Presentation on theme: "Research Getting Started. Formulation of Research Question Find an interest in a broad subject area Narrow the subject Question the topic from several."— Presentation transcript:
Research Getting Started
Formulation of Research Question Find an interest in a broad subject area Narrow the subject Question the topic from several points of view Define a rationale for your project
Find an Interest in a Broad Subject Too broad Example: Teaching English Too narrow Example: Mainstreaming of orphaned Serbian children into the U.S. educational system Just right Example: Teaching English to immigrant children
Narrow the Subject From: Teaching English to immigrant children To: The process of mainstreaming immigrant children into the U.S. educational system
Activity Narrow each of these broader topics: Global warming Cigarette smoking The Financial Crisis The Cost of Higher Education World War II AIDS
Question the topic from several points of view What are the parts of your topic and what larger whole is it a part of? Mainstreaming: part of U.S. educational system What is its history and what larger history is it a part of? No Child Left Behind, Bilingual Education What kind of categories can you find in it, and to what larger category of things does it belong? Successes and Failures, Economics, Long-term Effects What good is it? What can you use it for? Reduce dropout rate, reduce crime, reduce welfare costs
Activity What is your topic? Write down questions about your topic: What are the parts of your topic and what larger whole is it a part of? What is its history and what larger history is it a part of? What kind of categories can you find in it, and to what larger category of things does it belong? What good is it? What can you use it for?
Define a Rationale for your Project Name your topic: I am studying ________________________, Imply your question: Because I want to find out who/how/why ___________________, State the rationale for the question and the project: In order to understand how/why/what _____________________. Ask yourself: So what? Does this problem have enough significance to solve?
Rationale Example Name your topic: I am studying the process of mainstreaming immigrant children, Imply your question: Because I want to find out why so many of them are dropping out of high school, State the rationale for the question and the project: In order to understand how we can improve the current system. Ask yourself: So what? Is this an important problem to solve?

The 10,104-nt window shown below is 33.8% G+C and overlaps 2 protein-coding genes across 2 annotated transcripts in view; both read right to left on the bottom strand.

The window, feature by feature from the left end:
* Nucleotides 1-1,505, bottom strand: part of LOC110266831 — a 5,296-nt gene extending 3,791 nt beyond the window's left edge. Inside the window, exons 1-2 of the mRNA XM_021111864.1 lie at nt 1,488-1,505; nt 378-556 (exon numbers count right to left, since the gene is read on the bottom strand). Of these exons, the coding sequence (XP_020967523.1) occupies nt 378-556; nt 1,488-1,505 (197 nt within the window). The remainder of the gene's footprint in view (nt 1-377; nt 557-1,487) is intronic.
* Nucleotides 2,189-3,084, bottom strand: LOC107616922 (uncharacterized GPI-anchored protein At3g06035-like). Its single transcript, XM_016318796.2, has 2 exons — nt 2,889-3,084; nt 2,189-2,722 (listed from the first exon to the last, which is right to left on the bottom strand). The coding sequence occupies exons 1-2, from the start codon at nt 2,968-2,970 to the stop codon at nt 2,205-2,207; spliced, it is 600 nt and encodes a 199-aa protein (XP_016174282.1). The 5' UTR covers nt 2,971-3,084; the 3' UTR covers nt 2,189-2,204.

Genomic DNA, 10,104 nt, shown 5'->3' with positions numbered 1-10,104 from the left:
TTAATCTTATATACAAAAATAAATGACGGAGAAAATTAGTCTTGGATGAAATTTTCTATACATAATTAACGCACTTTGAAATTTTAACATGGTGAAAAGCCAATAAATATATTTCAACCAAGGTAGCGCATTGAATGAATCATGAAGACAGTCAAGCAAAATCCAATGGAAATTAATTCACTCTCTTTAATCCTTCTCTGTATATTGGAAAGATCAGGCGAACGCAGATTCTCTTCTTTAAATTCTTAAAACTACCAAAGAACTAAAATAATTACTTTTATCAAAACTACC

From Questions to Problems Practical problem Motivates Research question Defines Research Problem Finds Research Answer to Solve
Practical vs. Research Problems Conditions: research problems are defined by a narrow range of concepts while practical problems tend to be broader Practical: immigrant dropouts Research: the effect of mainstreaming on immigrant children Cost: research problems don’t usually solve a problem but identify a lack of knowledge or misunderstandings that are even more significant Practical: welfare costs, high rate of crime Research: misunderstandings about the significance of cultural assimilation (losing one’s identity)
Finding a Research Problem Talk to people Look for problems in what you read Where are there gaps or inconsistencies Look for problems in what you write Critiquing your own drafts
Using Sources Evaluate your sources Take full notes Get complete bibliographical data Copy the title page of journals Call number Photocopy quotations Record page numbers (quotes and paraphrases) Organize and summarize in writing as you go
Example: Full Notes Sharman, Swearing, p. 133HISTORY/ECONOMICS Says swearing became economic issue in 18 th c. Cites Gentleman’s Magazine, July 1751 (no page reference) woman sentenced to ten day’s hard labor because couldn’t pay one shilling fine for profanity. “---one rigid economist practically entertained the notion of adding to the national resources by preaching a crusade against the opulent class of swearers.”
Speed Reading How is the source organized? Read first few sentences of each paragraph in the abstract Look at the Table of Contents Skim the index for topics with most page references Skim the bibliography Flip through the chapters/sections/summaries Locate the point of the argument Read the introduction and conclusion Identify sub-points and key themes
Homework Narrow topic Identify questions Define problem statement Select 4 articles from current sources Make notes of key points that are relevant to your problem statement Write an annotated bibliography summarizing each source Summary should show relevance to the research problem